AngloGold Ashanti will resume dividend payments following a hiatus of more than three years, after lower operating and interest costs helped it nearly double free cash flow to $278 million.
The company declared a dividend of approximately 10 US cents a share for 2016.
Adjusted Headline Earnings (AHE) were $143 million, or 35 US cents per share, compared with $49 million, or 12 US cents per share in 2015. The sharp improvements in free cash flow and earnings were achieved through strong ongoing focus on cost and capital discipline, as well a higher gold price.
AngloGold Ashanti has since 2013 used ‘self-help’ measures including asset sales and efficiency improvements to reduce debt and improve balance sheet flexibility without diluting shareholders. It has, at the same time, improved safety and cash-flow margins across its 17-mine portfolio.
The company has prioritised inward investment in high-return brownfield projects over acquisitions, as it seeks to improve the quality of its production base and extend mine lives.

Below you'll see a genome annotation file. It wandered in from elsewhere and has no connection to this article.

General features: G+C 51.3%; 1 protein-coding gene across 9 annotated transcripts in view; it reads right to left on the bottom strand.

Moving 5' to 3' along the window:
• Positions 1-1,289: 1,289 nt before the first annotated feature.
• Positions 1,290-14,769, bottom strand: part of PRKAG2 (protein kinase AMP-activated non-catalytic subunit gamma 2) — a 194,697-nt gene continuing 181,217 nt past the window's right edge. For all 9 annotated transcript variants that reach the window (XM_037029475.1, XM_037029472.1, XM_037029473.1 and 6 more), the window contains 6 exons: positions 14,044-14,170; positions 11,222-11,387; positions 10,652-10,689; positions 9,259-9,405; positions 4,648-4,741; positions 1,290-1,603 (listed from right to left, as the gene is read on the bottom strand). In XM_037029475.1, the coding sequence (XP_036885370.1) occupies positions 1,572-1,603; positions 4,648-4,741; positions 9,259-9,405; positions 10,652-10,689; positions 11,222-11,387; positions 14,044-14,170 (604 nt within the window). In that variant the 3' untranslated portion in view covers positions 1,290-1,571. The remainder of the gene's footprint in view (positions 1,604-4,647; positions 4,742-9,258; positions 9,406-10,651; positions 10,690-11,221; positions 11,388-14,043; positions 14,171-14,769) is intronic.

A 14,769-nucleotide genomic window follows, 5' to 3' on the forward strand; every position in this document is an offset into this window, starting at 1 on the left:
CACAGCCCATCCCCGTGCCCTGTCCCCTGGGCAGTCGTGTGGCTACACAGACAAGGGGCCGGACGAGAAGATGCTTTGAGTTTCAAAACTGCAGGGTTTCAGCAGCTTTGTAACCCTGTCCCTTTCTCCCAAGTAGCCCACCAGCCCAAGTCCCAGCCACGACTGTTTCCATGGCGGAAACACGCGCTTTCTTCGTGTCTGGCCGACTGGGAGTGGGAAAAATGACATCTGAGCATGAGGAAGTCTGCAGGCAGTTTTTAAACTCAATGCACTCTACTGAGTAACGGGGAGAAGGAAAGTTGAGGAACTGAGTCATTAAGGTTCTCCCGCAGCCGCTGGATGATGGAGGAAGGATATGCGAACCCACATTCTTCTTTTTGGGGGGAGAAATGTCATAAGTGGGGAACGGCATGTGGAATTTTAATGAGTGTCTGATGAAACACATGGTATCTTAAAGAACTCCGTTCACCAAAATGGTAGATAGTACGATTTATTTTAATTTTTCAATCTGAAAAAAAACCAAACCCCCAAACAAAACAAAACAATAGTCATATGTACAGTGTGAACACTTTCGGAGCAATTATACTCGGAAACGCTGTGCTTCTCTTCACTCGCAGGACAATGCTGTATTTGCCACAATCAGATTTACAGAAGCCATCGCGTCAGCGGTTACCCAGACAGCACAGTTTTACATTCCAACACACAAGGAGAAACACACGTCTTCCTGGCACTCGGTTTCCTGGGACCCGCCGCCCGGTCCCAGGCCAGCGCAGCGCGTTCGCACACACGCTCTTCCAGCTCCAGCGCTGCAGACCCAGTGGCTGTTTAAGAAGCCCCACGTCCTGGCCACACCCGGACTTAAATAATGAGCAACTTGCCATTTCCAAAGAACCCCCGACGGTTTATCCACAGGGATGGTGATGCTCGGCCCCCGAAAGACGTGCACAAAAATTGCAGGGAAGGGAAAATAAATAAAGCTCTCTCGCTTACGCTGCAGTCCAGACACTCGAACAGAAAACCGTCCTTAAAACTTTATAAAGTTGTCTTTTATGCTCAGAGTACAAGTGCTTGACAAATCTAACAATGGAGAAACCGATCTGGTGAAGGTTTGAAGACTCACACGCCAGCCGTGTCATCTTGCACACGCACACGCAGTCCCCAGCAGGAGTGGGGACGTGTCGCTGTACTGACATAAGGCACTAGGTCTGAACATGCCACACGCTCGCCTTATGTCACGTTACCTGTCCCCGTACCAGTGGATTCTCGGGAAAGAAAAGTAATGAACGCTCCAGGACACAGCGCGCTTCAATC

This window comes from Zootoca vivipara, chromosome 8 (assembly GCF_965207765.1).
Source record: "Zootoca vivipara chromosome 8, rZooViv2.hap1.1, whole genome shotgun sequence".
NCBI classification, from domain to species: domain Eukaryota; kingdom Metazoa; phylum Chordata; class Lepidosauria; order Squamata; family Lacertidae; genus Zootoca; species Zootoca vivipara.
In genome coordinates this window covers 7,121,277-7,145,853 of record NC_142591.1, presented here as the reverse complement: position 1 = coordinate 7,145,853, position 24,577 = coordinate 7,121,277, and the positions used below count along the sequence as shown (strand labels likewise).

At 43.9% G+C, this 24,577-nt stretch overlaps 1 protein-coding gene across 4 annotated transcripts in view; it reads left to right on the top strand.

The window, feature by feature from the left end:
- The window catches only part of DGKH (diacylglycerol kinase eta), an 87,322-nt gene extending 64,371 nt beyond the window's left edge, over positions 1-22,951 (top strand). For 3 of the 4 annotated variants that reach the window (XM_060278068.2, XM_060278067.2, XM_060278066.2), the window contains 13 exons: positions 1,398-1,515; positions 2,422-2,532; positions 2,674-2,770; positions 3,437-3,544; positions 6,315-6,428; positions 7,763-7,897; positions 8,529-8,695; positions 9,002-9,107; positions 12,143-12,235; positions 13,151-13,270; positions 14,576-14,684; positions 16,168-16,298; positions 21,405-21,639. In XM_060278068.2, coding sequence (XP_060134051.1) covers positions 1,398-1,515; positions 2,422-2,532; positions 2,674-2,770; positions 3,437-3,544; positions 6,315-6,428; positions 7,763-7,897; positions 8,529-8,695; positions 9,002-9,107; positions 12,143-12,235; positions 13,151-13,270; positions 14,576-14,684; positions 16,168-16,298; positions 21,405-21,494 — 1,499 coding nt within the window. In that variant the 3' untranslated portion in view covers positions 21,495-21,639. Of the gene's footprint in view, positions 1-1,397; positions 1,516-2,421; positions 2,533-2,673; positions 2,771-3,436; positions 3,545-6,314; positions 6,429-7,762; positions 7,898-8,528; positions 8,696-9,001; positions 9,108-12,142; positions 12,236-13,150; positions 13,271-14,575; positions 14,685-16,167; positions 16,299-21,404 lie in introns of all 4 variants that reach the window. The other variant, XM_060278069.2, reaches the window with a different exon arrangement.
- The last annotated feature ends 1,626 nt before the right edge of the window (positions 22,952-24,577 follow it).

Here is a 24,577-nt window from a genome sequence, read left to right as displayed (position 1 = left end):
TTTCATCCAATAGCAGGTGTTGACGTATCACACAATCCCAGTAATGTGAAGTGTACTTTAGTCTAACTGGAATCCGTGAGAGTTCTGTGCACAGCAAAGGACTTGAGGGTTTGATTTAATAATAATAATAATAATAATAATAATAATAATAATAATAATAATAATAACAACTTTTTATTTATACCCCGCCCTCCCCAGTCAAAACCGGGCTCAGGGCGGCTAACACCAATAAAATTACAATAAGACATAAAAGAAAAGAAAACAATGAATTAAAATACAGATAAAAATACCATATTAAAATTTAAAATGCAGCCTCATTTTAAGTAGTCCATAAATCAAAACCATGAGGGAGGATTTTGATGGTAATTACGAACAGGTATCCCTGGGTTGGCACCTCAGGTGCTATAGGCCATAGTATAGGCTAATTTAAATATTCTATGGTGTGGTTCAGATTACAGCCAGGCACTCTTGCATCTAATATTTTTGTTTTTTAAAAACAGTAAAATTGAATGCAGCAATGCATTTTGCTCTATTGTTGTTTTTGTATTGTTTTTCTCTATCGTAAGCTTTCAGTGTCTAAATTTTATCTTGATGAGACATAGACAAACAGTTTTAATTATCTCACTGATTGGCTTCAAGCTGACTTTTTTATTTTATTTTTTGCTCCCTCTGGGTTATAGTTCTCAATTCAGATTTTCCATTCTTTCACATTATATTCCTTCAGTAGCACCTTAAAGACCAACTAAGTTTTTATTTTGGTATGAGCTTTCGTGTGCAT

“Production from our operations delivered a strong turn around in the second half of the year. We have again generated strong cash flows despite a volatile gold price, which has further strengthened our balance sheet and improved flexibility,” says Srinivasan Venkatakrishnan, AngloGold Ashanti Chief Executive Officer.
“We will continue to deliver on our strategy through the development of high-return, brownfield projects in order to continue to improve the underlying quality of our portfolio.”
All in Sustaining Costs (AISC) came in within revised guidance range at $986/oz, up from $910/oz in 2015.
The AISC reflects continued cost discipline and weaker local currencies in some jurisdictions, offset by an increase in sustaining capital expenditure and inflation.
Production of 3.6Moz was within the original guidance for the year ended 31 December 2016 at a total cash cost of $744/oz, compared to 3.8Moz (excluding discontinued operations) at $712/oz in the prior year.
Production was negatively impacted by weaker output from the South Africa mines due mainly to safety-related stoppages, lower grades from Kibali, a planned decrease in head grades at Tropicana and Geita, and no production contribution from Obuasi.
Both Mponeng and Moab Khotsong in South Africa delivered increased production over the prior year, along with Iduapriem and Siguiri in the Continental Africa Region, and Sunrise Dam in Australia. Mponeng delivered the best improvement, with a 16% increase in production and a 14% decrease in AISC year-on-year.